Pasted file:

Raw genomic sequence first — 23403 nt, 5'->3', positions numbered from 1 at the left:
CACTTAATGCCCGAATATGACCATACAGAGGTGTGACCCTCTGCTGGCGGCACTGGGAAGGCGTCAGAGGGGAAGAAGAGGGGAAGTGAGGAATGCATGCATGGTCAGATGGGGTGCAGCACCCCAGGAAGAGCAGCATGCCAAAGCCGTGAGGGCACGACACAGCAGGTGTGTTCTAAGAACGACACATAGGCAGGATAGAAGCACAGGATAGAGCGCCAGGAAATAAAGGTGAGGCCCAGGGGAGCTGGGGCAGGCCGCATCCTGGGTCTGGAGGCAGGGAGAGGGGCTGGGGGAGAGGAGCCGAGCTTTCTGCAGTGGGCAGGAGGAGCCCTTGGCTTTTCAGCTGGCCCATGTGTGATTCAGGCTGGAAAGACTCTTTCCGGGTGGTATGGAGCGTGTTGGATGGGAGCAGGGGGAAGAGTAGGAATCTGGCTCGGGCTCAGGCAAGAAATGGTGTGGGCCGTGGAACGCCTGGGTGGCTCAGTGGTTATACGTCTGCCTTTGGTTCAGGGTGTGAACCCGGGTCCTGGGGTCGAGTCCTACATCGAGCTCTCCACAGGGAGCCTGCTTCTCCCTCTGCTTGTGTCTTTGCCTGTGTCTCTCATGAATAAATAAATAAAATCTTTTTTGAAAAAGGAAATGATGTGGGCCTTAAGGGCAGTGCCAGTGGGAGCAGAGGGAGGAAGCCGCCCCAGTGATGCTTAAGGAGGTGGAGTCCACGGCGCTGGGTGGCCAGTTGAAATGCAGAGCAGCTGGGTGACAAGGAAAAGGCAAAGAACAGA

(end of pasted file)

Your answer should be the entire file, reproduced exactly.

Raw genomic sequence first — 23403 nt, 5'->3', positions numbered from 1 at the left:
CACTTAATGCCCGAATATGACCATACAGAGGTGTGACCCTCTGCTGGCGGCACTGGGAAGGCGTCAGAGGGGAAGAAGAGGGGAAGTGAGGAATGCATGCATGGTCAGATGGGGTGCAGCACCCCAGGAAGAGCAGCATGCCAAAGCCGTGAGGGCACGACACAGCAGGTGTGTTCTAAGAACGACACATAGGCAGGATAGAAGCACAGGATAGAGCGCCAGGAAATAAAGGTGAGGCCCAGGGGAGCTGGGGCAGGCCGCATCCTGGGTCTGGAGGCAGGGAGAGGGGCTGGGGGAGAGGAGCCGAGCTTTCTGCAGTGGGCAGGAGGAGCCCTTGGCTTTTCAGCTGGCCCATGTGTGATTCAGGCTGGAAAGACTCTTTCCGGGTGGTATGGAGCGTGTTGGATGGGAGCAGGGGGAAGAGTAGGAATCTGGCTCGGGCTCAGGCAAGAAATGGTGTGGGCCGTGGAACGCCTGGGTGGCTCAGTGGTTATACGTCTGCCTTTGGTTCAGGGTGTGAACCCGGGTCCTGGGGTCGAGTCCTACATCGAGCTCTCCACAGGGAGCCTGCTTCTCCCTCTGCTTGTGTCTTTGCCTGTGTCTCTCATGAATAAATAAATAAAATCTTTTTTGAAAAAGGAAATGATGTGGGCCTTAAGGGCAGTGCCAGTGGGAGCAGAGGGAGGAAGCCGCCCCAGTGATGCTTAAGGAGGTGGAGTCCACGGCGCTGGGTGGCCAGTTGAAATGCAGAGCAGCTGGGTGACAAGGAAAAGGCAAAGAACAGA